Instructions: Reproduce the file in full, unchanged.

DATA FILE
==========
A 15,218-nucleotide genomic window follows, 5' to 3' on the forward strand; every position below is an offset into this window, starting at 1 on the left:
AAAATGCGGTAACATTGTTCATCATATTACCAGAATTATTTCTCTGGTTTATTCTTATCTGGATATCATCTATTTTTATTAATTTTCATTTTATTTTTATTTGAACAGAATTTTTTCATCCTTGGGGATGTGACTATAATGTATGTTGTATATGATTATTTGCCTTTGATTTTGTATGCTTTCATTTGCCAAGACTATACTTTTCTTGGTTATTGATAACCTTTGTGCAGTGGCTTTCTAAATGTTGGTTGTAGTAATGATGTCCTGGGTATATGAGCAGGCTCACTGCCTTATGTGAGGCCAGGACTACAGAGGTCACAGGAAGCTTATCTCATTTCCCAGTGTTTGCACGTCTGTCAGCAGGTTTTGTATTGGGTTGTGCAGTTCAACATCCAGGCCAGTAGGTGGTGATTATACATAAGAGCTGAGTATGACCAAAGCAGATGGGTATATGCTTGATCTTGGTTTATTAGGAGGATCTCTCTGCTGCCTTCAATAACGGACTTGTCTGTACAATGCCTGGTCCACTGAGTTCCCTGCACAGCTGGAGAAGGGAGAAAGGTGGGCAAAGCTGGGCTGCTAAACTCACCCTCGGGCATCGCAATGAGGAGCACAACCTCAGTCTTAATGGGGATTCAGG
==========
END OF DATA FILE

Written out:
A 15,218-nucleotide genomic window follows, 5' to 3' on the forward strand; every position below is an offset into this window, starting at 1 on the left:
AAAATGCGGTAACATTGTTCATCATATTACCAGAATTATTTCTCTGGTTTATTCTTATCTGGATATCATCTATTTTTATTAATTTTCATTTTATTTTTATTTGAACAGAATTTTTTCATCCTTGGGGATGTGACTATAATGTATGTTGTATATGATTATTTGCCTTTGATTTTGTATGCTTTCATTTGCCAAGACTATACTTTTCTTGGTTATTGATAACCTTTGTGCAGTGGCTTTCTAAATGTTGGTTGTAGTAATGATGTCCTGGGTATATGAGCAGGCTCACTGCCTTATGTGAGGCCAGGACTACAGAGGTCACAGGAAGCTTATCTCATTTCCCAGTGTTTGCACGTCTGTCAGCAGGTTTTGTATTGGGTTGTGCAGTTCAACATCCAGGCCAGTAGGTGGTGATTATACATAAGAGCTGAGTATGACCAAAGCAGATGGGTATATGCTTGATCTTGGTTTATTAGGAGGATCTCTCTGCTGCCTTCAATAACGGACTTGTCTGTACAATGCCTGGTCCACTGAGTTCCCTGCACAGCTGGAGAAGGGAGAAAGGTGGGCAAAGCTGGGCTGCTAAACTCACCCTCGGGCATCGCAATGAGGAGCACAACCTCAGTCTTAATGGGGATTCAGG